Panah Panahi’s feature debut, Hit the Road, is a character study of a family on the road to help their eldest son escape the country. The film screens at NYFF and VIFF in person only.
Keep up with the best socially progressive hidden gems of international cinema with The Seventh Row Newsletter. The newsletter features exclusive content and recommendations you won’t find on the website.
With its extended takes of multiple characters in frame in a car, Panah Panahi’s first feature, Hit the Road, at least begins by resembling the films of his father, Jafar Panahi (who directed Taxi, This Is Not a Film, 3 Faces, and more). But by the film’s second act, the world has opened up beyond the car, and by the third, there are even some fantastical sequences. Despite some extreme wide shots of sweeping landscapes, Hit the Road is first and foremost a character study of an Iranian family on the road to help their eldest son escape the country. The film begins midway through their journey as the family unit — tired, anxious, but full of love — figure out their next steps.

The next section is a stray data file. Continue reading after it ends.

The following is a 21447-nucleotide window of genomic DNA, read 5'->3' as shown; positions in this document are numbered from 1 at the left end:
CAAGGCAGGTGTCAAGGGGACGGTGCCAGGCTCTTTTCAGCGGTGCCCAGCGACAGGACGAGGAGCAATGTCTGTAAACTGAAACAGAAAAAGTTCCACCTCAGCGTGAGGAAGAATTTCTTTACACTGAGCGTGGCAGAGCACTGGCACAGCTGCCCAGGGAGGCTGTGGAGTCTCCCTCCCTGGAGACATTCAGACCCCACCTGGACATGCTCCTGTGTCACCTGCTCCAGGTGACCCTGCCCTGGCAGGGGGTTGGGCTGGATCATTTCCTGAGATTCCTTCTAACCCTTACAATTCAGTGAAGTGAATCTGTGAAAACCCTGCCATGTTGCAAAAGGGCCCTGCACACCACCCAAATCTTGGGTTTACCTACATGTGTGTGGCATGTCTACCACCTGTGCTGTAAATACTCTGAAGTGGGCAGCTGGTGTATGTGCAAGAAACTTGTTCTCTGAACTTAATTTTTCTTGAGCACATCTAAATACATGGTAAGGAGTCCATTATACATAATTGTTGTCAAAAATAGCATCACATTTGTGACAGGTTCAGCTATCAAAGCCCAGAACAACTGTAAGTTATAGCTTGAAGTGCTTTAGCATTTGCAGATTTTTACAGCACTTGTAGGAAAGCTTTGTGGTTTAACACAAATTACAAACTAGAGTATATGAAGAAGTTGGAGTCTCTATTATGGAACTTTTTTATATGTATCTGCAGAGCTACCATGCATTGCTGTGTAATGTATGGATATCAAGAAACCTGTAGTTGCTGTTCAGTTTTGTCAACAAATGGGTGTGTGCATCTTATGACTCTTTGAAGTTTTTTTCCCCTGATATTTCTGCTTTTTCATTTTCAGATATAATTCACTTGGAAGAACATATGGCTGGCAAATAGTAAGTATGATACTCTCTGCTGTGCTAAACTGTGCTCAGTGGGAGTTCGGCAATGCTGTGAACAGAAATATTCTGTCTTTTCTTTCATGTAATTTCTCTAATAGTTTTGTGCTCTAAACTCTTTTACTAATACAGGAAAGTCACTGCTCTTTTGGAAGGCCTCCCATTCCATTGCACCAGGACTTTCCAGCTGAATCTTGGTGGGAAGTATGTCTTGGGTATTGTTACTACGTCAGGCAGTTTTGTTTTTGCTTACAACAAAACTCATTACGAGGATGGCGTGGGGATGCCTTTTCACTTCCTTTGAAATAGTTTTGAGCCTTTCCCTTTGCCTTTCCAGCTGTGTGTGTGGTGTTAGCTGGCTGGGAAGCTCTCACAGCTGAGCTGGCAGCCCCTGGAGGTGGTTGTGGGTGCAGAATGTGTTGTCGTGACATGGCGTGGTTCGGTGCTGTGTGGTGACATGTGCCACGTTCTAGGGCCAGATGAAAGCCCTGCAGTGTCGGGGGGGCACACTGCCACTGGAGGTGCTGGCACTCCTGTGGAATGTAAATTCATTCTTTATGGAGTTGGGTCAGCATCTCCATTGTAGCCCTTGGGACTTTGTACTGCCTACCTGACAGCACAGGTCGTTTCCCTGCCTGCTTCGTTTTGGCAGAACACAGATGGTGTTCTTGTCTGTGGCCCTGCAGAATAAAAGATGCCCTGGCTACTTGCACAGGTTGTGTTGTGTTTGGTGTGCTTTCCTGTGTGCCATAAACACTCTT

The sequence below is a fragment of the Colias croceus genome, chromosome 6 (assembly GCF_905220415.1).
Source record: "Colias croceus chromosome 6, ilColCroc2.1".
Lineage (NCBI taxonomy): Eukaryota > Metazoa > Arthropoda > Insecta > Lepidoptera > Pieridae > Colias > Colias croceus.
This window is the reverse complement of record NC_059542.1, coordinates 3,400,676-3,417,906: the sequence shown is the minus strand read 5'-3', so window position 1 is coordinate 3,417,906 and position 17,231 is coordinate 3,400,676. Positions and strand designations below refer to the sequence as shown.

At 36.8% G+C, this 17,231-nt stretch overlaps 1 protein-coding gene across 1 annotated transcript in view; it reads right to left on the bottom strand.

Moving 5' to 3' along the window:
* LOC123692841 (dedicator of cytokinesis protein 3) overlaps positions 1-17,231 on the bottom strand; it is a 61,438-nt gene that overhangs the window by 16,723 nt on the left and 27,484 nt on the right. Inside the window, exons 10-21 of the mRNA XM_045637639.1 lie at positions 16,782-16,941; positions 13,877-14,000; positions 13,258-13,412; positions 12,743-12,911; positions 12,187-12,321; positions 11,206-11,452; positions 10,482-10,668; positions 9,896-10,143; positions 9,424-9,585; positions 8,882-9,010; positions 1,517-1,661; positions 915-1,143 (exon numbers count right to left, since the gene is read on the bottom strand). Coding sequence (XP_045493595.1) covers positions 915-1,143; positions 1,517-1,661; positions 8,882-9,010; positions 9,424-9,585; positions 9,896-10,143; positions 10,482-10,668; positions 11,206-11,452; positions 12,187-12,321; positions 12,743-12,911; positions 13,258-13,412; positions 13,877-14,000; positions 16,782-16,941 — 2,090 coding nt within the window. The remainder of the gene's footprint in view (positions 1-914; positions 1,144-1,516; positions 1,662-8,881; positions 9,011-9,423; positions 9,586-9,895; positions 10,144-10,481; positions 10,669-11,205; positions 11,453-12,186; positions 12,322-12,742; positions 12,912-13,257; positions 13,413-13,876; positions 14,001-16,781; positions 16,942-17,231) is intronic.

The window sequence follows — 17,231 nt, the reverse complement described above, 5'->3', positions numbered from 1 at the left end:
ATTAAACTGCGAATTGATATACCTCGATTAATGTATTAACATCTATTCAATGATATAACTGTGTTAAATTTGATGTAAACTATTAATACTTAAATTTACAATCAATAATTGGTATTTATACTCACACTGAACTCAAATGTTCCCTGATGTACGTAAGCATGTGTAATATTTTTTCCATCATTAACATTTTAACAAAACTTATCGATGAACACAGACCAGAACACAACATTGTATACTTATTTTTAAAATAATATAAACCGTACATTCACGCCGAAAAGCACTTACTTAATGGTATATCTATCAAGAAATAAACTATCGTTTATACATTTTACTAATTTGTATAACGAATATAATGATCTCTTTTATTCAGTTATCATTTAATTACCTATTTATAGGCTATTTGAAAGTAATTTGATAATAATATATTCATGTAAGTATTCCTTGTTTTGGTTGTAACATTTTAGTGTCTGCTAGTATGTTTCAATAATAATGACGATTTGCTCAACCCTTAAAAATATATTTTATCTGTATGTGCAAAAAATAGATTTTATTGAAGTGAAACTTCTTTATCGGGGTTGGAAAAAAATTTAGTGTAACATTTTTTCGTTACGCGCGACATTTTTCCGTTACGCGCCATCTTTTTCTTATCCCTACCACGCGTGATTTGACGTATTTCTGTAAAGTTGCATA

Along for the ride are the mother, father, family dog, and the irrepressible youngster (Rayan Sarlak) who, at six, is too young to understand the stakes of what’s going on but not too young to take “important phone calls” or have already affianced himself to his close friend. The boy’s presence means that the adults can only talk around what’s going on, so we only get bits and pieces of information, while some details are never explained, like how the father has broken his leg and both hands.
Like last year’s Bandar Band, Hit the Road takes us on a tour of different parts of Iran, often not shown on film, but there’s also no clear destination. There’s talk of the family returning home after the journey, but just as often, we hear about how the home they had no longer exists. The journey will also be the cause of a major family fracture, so can they recover? Also looming in the offing is the death of the sick family dog, who is helping keep the youngster entertained and happy but spells future heartbreak. In long takes, we see the sadness of the mother who is trying to keep it together, the humour of the father who is doing the same, and the vivaciousness of their youngest, who keeps them all going.
You could be missing out on opportunities to watch great films like Hit the Road at virtual cinemas, VOD, and festivals.
Subscribe to the Seventh Row newsletter to stay in the know.
Subscribers to our newsletter get an email every Friday which details great new streaming options in Canada, the US, and the UK.